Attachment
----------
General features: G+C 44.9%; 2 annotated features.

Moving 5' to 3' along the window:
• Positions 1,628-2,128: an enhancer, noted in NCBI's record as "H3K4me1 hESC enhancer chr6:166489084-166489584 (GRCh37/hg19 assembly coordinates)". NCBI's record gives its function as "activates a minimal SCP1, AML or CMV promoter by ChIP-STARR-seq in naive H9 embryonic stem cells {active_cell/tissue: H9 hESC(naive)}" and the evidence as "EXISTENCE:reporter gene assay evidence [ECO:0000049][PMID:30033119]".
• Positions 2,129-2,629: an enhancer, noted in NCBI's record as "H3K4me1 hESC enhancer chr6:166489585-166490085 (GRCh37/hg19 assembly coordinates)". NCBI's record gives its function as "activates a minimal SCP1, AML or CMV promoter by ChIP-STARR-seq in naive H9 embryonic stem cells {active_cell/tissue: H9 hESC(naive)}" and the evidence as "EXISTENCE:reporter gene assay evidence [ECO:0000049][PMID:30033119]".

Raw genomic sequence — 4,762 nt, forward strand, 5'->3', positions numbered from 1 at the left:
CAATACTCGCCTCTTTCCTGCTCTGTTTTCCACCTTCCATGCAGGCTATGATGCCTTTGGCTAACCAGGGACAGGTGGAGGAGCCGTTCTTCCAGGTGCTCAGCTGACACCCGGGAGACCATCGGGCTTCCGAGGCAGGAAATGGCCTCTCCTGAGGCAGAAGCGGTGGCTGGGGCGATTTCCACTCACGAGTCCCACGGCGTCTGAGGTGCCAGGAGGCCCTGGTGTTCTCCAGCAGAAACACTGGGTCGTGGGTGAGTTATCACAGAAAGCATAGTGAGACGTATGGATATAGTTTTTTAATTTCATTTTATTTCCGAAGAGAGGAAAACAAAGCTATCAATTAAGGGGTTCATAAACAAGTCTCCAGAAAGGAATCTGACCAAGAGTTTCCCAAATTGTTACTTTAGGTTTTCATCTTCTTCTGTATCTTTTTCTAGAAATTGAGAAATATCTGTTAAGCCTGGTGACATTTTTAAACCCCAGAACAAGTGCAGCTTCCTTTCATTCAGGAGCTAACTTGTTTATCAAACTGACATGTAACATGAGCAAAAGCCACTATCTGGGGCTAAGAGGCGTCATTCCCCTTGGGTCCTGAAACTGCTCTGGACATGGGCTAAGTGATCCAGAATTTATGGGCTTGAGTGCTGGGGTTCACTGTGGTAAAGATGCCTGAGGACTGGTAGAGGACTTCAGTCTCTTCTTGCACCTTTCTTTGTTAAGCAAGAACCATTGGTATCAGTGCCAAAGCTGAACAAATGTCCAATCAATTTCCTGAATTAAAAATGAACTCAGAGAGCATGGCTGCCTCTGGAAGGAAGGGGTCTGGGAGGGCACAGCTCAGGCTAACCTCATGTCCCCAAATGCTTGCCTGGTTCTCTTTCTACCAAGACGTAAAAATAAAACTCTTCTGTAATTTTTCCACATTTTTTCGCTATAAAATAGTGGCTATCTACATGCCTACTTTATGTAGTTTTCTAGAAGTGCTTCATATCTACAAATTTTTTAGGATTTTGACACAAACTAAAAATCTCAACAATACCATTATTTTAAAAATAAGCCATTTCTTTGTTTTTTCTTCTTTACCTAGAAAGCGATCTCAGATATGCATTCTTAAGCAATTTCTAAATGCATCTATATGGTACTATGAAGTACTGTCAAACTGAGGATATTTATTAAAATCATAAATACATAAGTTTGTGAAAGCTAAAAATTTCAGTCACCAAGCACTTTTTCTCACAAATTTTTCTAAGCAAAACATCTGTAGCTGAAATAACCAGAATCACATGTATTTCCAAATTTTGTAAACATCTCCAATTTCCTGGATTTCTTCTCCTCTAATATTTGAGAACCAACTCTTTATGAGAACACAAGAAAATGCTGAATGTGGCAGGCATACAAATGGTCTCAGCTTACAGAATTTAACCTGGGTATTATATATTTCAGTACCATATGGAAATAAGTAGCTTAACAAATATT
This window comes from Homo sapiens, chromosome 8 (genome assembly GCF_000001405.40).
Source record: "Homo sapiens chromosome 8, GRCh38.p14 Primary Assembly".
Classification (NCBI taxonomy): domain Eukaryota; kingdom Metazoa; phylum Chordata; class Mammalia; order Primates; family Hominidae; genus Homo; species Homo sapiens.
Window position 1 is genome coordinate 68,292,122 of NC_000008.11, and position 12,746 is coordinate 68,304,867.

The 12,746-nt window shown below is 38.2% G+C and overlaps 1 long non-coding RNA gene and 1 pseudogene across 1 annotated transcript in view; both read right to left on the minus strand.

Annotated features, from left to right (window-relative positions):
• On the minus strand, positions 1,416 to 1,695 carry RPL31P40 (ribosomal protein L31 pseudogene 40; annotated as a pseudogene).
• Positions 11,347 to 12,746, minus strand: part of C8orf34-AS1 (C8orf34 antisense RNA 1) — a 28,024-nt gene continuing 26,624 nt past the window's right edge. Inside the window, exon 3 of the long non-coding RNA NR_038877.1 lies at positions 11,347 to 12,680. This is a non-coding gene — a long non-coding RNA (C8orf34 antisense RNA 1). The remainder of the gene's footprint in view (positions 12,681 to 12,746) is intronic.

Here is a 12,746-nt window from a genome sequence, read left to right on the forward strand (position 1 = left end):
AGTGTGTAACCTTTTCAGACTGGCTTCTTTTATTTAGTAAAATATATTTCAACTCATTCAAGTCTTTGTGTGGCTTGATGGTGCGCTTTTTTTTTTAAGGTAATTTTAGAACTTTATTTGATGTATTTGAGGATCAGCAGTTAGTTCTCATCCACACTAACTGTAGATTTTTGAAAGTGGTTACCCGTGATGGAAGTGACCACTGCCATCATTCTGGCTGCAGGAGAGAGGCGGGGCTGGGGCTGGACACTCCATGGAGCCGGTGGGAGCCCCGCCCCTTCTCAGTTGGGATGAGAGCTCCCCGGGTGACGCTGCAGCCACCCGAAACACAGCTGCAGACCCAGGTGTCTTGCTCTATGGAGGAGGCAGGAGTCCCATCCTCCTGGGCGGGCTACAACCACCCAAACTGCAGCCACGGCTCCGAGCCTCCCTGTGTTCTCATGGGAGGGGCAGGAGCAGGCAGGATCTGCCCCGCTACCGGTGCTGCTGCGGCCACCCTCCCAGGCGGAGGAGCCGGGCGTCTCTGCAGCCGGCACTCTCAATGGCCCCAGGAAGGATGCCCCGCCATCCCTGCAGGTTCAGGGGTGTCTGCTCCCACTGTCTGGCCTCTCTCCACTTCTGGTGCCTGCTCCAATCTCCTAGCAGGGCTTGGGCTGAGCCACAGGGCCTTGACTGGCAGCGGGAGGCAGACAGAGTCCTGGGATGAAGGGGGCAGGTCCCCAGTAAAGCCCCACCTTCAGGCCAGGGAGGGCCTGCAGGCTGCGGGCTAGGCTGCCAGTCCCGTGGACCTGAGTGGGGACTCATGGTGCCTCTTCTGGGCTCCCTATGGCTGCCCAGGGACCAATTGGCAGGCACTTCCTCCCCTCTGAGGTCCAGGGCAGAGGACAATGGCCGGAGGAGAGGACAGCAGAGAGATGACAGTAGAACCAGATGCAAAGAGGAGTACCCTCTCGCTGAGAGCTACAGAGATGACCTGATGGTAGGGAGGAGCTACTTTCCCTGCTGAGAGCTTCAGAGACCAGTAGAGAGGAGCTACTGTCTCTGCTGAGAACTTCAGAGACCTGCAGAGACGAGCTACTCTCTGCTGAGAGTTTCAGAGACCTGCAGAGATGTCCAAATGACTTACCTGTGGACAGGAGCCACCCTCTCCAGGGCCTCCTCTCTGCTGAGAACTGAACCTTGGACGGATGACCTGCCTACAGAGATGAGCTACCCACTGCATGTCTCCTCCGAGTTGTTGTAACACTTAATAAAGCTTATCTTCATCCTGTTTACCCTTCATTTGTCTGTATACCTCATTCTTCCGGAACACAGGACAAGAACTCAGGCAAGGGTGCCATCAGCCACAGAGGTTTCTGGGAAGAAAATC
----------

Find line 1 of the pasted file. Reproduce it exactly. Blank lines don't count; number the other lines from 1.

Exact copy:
General features: G+C 44.9%; 2 annotated features.